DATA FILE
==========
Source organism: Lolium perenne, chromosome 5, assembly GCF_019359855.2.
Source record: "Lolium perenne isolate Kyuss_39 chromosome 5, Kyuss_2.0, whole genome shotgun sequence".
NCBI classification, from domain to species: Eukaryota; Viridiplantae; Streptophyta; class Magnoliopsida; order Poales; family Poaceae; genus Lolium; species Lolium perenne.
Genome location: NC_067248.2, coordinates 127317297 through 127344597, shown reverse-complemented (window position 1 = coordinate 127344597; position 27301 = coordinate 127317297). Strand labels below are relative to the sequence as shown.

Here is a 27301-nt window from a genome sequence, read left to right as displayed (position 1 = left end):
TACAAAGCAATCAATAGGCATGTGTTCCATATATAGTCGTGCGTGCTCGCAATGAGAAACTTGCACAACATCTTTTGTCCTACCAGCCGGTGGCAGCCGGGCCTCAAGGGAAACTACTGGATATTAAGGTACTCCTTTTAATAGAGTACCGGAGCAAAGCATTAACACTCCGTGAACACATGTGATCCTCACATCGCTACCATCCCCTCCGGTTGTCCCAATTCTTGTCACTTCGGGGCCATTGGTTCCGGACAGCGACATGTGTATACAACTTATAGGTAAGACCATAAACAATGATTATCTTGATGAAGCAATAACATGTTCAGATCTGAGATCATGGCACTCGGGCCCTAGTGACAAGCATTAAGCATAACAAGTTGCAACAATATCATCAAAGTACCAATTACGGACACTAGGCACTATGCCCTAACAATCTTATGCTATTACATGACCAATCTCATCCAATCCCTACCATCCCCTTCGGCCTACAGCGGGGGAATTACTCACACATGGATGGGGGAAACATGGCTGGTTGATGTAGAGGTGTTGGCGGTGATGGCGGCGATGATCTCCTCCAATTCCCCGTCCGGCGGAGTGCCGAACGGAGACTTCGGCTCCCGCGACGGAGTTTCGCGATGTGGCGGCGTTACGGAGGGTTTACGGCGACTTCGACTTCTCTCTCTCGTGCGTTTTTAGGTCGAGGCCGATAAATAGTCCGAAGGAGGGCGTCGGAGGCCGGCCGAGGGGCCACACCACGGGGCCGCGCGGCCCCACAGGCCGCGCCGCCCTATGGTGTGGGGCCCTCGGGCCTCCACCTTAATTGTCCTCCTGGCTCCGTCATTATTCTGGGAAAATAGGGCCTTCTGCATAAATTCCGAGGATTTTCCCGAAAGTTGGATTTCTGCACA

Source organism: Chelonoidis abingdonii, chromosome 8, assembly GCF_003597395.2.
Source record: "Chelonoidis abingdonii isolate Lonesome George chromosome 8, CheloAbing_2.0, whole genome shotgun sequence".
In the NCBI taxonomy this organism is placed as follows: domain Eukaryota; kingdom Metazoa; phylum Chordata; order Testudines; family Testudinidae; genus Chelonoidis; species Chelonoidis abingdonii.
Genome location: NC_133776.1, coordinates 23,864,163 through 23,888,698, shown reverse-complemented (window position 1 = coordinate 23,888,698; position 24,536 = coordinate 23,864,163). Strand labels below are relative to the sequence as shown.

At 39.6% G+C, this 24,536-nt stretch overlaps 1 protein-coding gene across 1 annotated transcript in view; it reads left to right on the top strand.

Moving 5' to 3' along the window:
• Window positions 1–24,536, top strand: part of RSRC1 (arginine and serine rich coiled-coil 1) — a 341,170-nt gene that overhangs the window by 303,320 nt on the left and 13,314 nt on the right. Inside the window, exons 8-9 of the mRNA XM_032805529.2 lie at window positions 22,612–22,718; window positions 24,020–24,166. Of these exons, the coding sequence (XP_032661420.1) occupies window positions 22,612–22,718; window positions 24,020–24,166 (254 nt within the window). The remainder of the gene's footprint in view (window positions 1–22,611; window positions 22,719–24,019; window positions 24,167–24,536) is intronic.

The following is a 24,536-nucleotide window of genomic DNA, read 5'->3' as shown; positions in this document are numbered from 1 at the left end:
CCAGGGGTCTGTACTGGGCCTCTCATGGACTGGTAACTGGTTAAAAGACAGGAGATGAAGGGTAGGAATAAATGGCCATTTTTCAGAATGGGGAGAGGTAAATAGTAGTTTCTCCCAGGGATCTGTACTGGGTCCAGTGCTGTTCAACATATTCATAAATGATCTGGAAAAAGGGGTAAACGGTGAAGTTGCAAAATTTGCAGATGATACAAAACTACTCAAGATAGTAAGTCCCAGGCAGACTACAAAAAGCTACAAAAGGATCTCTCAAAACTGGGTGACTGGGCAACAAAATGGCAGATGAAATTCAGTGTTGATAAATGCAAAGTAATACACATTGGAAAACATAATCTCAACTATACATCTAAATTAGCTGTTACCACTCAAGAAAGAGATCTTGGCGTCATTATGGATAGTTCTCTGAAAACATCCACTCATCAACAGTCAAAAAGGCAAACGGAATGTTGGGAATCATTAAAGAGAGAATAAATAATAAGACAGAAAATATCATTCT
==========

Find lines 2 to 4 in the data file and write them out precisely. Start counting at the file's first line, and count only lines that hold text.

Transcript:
Source record: "Lolium perenne isolate Kyuss_39 chromosome 5, Kyuss_2.0, whole genome shotgun sequence".
NCBI classification, from domain to species: Eukaryota; Viridiplantae; Streptophyta; class Magnoliopsida; order Poales; family Poaceae; genus Lolium; species Lolium perenne.
Genome location: NC_067248.2, coordinates 127317297 through 127344597, shown reverse-complemented (window position 1 = coordinate 127344597; position 27301 = coordinate 127317297). Strand labels below are relative to the sequence as shown.